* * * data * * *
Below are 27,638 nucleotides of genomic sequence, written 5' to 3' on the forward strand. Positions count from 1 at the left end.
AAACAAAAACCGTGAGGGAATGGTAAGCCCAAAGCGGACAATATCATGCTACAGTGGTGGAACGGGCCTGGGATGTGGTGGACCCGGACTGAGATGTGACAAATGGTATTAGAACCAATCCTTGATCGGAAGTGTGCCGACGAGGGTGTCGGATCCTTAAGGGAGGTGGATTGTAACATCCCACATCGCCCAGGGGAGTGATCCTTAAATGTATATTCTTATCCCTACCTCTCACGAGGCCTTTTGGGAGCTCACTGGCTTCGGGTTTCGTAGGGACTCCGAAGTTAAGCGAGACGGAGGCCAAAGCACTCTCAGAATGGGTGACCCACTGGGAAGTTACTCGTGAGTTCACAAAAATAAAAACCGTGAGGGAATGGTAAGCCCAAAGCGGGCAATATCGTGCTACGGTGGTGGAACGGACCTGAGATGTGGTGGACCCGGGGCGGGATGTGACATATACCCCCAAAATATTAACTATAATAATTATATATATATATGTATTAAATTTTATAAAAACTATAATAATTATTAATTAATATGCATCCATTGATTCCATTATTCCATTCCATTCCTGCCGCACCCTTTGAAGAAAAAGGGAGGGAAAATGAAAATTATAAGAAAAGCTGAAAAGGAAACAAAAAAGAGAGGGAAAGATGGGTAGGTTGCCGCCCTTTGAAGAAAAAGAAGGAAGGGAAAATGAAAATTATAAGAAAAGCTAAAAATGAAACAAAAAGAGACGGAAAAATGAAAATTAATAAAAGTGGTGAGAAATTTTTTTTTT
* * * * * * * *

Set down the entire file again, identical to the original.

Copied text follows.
Below are 27,638 nucleotides of genomic sequence, written 5' to 3' on the forward strand. Positions count from 1 at the left end.
AAACAAAAACCGTGAGGGAATGGTAAGCCCAAAGCGGACAATATCATGCTACAGTGGTGGAACGGGCCTGGGATGTGGTGGACCCGGACTGAGATGTGACAAATGGTATTAGAACCAATCCTTGATCGGAAGTGTGCCGACGAGGGTGTCGGATCCTTAAGGGAGGTGGATTGTAACATCCCACATCGCCCAGGGGAGTGATCCTTAAATGTATATTCTTATCCCTACCTCTCACGAGGCCTTTTGGGAGCTCACTGGCTTCGGGTTTCGTAGGGACTCCGAAGTTAAGCGAGACGGAGGCCAAAGCACTCTCAGAATGGGTGACCCACTGGGAAGTTACTCGTGAGTTCACAAAAATAAAAACCGTGAGGGAATGGTAAGCCCAAAGCGGGCAATATCGTGCTACGGTGGTGGAACGGACCTGAGATGTGGTGGACCCGGGGCGGGATGTGACATATACCCCCAAAATATTAACTATAATAATTATATATATATATGTATTAAATTTTATAAAAACTATAATAATTATTAATTAATATGCATCCATTGATTCCATTATTCCATTCCATTCCTGCCGCACCCTTTGAAGAAAAAGGGAGGGAAAATGAAAATTATAAGAAAAGCTGAAAAGGAAACAAAAAAGAGAGGGAAAGATGGGTAGGTTGCCGCCCTTTGAAGAAAAAGAAGGAAGGGAAAATGAAAATTATAAGAAAAGCTAAAAATGAAACAAAAAGAGACGGAAAAATGAAAATTAATAAAAGTGGTGAGAAATTTTTTTTTT